I smiled.

Bally smiled back, then he ran (rolled) toward me and jumped (bounced) into my arms. I lifted him above my head flawlessly, just like in the movie. If Bally had arms, they’d have flung out in a perfect pose.

“Jennifer Grey, eat your heart out!” Bally shouted with joy.

“No doubt, that was amazing!” I continued to hold Bally aloft.

“Dude, I know what we should do next. ‘Son, your ego is writing checks your body can’t cash.’”

I followed with a line of my own. “There are no points for second place.”

“TOP GUN!” We shouted out in unison.

“Heck yeah!” I knew immediately who I wanted to play. “Can I be Maverick?”

“So I’ll be Charlie and Goose?”

“Yeah, if you’re cool with that.”

“I would never, never ever leave my wingman without a Charlie or Goose.”

“You’re the best wingman ever!”

“Or wing woman, in this case,” Bally just smiled at me. “I feel the need…” then I chimed in with him. “The need for speed.”

We did some awesome flying. Some of it was while sitting down, moving side to side as I worked the controls. At other points, I used my arms as my wings, holding Bally in my right hand, as we flew around.

Then I finally met Charlie and I sang to her. The tension was high between our characters, eventually leading to her calling out my flying in front of the rest of the pilots.

“I can’t believe you called out my awesome inverted flying. I mean, come on, that’s something no one but a Maverick like myself could do.”

“I know, but I couldn’t let them know just how hot I think you and your flying are,” Bally said in his feminine Charlie voice.

“Now let’s cut to that love scene,” I interjected. “Remember the tongue action here. There was lots of tongue touching.”

I touched my tongue to his. Well, I guess it was more like me licking him since he doesn’t really have a tongue, then I stared into Charlie’s eyes.

“You take my breath away, Charlie.”

“I don’t remember him saying that in the movie,” Bally said, breaking character.

“Yeah, but we don’t have the rights to the song.”

“Good point,” he then got back into character. “This is going to be complicated.”

“I’ll let you know tomorrow.”

“Whoosh,” we cut to me flying around the room with my arms as my wings, holding Bally in my right hand.

I banked right. I banked left. The MiG followed suite.

“I can’t shake him. I can’t shake him. Talk to me, Bally.”

“He’s still on your six. I think it’s time for one of those ‘dangerous’ Maverick moments.”

“Got it. I’m going to hit the brakes and he’ll fly right by.”

I hit the brake, whipping us backwards, and the trailing MiG passed under us. “Whoosh.”

“Yee haw! Go get him, Mav!”

I got missile lock on the MiG. “Got a lock, firing,” the MiG was destroyed. “KA-BOOM!”

“Dude, we nearly forgot the volleyball scene!” Bally exclaimed.

“Oh, yeah!”

“You know, Top Gun was very homoerotic… not that there’s anything wrong with that.”

“True dat! Secret love that you can’t talk about, and they even named her Charlie? I mean, come on! Right?”


“They should have totally remade it with Charlie as a dude. I mean, the whole ‘Don’t ask, don’t tell’ thing was gone—it would have worked. You wouldn’t even need to change a whole lot of the script. The hard part would be sneaking in heteroerotic stuff the next time around.”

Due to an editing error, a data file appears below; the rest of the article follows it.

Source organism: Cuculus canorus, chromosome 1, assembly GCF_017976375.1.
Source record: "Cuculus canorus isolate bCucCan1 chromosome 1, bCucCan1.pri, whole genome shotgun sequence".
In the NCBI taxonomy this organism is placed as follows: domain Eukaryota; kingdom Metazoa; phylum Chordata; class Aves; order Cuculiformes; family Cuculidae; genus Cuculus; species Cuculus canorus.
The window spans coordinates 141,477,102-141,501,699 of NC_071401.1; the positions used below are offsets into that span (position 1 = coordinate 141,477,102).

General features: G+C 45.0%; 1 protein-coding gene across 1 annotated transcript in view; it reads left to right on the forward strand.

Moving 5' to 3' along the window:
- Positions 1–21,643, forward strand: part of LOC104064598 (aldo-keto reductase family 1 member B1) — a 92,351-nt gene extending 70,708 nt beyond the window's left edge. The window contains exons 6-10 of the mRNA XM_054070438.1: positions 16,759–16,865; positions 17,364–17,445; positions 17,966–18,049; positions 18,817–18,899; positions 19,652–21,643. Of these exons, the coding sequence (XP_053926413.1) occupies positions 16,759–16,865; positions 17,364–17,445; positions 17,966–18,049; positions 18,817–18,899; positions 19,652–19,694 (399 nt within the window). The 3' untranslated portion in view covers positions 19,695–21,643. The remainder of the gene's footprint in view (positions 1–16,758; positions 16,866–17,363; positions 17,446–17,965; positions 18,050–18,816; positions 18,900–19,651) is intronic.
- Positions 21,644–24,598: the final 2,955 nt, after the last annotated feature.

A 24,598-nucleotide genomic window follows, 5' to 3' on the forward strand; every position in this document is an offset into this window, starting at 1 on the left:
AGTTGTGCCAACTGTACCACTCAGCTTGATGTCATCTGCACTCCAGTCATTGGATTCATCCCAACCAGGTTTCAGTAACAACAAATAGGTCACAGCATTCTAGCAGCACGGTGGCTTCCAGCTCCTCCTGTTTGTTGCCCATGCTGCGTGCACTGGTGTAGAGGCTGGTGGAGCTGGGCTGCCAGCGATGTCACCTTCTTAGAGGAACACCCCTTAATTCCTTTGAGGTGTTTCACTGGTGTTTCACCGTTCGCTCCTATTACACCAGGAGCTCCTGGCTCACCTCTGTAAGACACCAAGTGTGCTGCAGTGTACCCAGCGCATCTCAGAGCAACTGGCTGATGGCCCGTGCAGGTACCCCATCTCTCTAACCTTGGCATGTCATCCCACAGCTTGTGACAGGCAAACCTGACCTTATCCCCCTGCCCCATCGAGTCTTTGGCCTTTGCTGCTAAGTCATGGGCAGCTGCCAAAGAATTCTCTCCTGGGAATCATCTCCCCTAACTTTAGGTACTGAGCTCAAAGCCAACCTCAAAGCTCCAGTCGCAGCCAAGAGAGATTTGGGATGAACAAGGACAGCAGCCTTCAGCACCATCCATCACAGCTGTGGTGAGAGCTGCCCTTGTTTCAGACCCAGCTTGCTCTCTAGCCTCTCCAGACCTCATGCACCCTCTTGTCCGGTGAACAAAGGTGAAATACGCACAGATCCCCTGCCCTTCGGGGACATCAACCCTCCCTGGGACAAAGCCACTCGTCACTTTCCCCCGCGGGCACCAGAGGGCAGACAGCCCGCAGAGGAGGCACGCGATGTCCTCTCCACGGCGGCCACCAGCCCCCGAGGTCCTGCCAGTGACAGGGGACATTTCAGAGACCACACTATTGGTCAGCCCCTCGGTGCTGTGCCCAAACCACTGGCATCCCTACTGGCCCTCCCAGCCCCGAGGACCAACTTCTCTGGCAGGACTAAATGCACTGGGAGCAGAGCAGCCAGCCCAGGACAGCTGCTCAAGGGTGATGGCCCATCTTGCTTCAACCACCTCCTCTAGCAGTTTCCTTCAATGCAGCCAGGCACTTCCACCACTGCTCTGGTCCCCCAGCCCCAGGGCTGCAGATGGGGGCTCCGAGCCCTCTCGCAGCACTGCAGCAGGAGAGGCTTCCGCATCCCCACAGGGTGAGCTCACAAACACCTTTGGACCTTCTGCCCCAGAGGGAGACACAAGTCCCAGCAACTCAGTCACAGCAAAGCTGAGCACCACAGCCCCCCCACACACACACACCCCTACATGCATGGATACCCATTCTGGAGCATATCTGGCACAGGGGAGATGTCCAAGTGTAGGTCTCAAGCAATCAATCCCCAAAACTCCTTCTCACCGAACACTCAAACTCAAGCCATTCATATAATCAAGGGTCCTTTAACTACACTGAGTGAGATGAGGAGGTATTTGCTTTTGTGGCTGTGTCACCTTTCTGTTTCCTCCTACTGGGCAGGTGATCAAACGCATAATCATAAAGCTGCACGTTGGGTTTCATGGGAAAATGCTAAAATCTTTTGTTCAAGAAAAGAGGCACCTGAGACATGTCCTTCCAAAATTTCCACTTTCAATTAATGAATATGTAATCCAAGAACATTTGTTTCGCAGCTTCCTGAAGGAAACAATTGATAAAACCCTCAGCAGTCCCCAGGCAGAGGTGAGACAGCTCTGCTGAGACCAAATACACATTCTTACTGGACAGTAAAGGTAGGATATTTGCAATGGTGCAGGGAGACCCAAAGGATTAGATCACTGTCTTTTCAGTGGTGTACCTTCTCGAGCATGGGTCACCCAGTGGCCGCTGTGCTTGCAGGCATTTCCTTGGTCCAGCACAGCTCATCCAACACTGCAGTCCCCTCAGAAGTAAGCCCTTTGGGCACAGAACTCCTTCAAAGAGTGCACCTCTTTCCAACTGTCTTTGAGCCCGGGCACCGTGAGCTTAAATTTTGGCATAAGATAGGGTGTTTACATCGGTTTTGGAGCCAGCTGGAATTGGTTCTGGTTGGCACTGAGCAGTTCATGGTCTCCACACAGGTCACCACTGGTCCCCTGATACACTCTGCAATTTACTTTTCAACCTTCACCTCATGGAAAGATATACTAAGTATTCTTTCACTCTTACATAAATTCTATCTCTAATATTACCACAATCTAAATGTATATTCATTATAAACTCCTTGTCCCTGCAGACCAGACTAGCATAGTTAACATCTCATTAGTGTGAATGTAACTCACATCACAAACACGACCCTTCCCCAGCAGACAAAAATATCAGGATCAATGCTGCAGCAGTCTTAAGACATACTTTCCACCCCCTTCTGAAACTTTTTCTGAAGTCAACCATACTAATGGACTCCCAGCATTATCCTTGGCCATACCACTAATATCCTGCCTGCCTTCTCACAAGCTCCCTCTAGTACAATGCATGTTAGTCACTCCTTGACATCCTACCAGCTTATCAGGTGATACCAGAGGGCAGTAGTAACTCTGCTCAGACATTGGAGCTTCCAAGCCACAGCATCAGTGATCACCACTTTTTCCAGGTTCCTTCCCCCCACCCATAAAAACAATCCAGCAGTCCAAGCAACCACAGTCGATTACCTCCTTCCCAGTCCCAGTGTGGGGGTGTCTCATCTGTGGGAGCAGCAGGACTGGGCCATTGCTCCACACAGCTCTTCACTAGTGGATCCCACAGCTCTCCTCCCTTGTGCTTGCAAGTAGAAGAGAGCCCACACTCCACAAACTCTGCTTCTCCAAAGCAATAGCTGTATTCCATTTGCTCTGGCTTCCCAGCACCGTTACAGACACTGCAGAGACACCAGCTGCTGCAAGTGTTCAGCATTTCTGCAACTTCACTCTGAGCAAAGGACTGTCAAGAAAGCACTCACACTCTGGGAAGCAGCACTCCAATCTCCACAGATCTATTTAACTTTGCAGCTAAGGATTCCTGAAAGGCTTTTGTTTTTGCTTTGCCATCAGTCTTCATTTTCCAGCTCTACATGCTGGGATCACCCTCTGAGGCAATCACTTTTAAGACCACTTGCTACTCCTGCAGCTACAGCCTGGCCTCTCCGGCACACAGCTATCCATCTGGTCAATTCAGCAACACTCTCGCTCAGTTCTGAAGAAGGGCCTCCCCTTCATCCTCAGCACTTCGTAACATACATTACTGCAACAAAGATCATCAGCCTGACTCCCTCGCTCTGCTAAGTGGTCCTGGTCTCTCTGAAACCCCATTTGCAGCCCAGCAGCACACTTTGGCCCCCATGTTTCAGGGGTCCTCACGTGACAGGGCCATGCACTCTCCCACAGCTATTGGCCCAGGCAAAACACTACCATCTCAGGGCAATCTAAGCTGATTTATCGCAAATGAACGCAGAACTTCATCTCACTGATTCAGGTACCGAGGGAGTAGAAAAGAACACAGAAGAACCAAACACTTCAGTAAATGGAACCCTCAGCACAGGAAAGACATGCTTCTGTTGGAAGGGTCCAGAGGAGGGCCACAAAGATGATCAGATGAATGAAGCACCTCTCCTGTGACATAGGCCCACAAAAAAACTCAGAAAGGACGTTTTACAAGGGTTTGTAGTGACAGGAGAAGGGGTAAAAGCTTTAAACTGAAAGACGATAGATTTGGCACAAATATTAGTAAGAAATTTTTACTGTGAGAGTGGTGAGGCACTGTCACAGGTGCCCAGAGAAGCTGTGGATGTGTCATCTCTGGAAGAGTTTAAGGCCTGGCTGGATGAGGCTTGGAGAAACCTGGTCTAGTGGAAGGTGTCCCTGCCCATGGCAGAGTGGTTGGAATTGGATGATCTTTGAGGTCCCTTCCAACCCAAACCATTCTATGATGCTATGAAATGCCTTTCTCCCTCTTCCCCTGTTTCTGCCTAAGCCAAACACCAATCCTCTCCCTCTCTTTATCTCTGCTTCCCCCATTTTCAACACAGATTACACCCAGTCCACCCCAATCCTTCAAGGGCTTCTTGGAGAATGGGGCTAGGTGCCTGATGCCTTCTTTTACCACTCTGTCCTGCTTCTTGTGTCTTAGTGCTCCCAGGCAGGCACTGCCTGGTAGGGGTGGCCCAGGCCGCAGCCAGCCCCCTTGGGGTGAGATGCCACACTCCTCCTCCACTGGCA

“No doubt. It was pretty gay. But isn’t that what we just did?”

“Yeah, we did!” I smiled.

Bally and I finished up the movie and decided that the next movie we would do was A Trip to the Moon.

Things were going great until we hit the point where we left for the moon.

“And then we shoot the rocket at the moon. Okay, Bally you got this.”

“Why do I have to play the moon?”

“Well, um, it’s because…”

“Because what?”

“You know, it’s, uh, well how do I put it…”

“Is it because I’m round? Is that it?!”

He had me backed into a corner, and I knew where he was going with this one. I didn’t quite know how to answer it without him seeing me as a ball-ist. “Well, uh, yes.” I sheepishly answered.

“Really, Joe? Really?”

“I mean, it—it, you know, kinda makes sense.”

“Come on, I expected more from you, Joe.”

“Well, you do look more like the moon than I do.”

He just paused and stared me down with anger and in a super judge-y way. “How would you like a rocket in your eye, hmm?”

I really didn’t know how to respond to that one.

“How about we just go back to watching some static?”

“I guess. We haven’t flipped through the channels for a few days.”

Since Bally and I were taking a break from acting things out, it did seem like a good idea to scan the channels. Even though it had been weeks, if not months, I still hoped that we would somehow get news on what was happening in the world.

We were searching through the static for a while in silence. I realized I needed to take the high road and put an end to this not talking thing we were doing.

“Sorry about that, Bally. You know I’m not a—a…” I tilted my head side-to-side a few times before finishing. “Uuuh, you know…” I gestured with my hands for him to help me with the word.

“A ball-ist?”


“Yeah, I know,” he continued. “But if we ever reenact Cast Away, I’m going to be the Tom Hanks character. You know,” he turned to me. “What’s his name in that film?” I just shrugged, and shook my head, not remembering. “Well, whatever character Tom Hanks played, I’m going to be that guy, and you’re going to be Wilson.”

“Fair enough.”

We sat there in awkward silence before I spoke up again. “But don’t you think…”

“Don’t even say it.”

“I wasn’t going to.”

“Sure, Joe. Sure, you weren’t.”

“Dude, I’ll totally be your Wilson anytime.”

He didn’t respond. He just stared at me like he was trying to size up whether or not I was being honest with him.

“We cool?” I asked.

“Of course.”

“I have an idea. Just hang out here.”

“You got it, buddy.”

Puppetry always fascinated me, so much so that it was one of my classes in college. We were lacking a lot of parts I might need for hand puppets, whereas I had all the materials easily accessible that were crying out to be turned into shadow puppets—mostly because my hands would be filling in for most of it.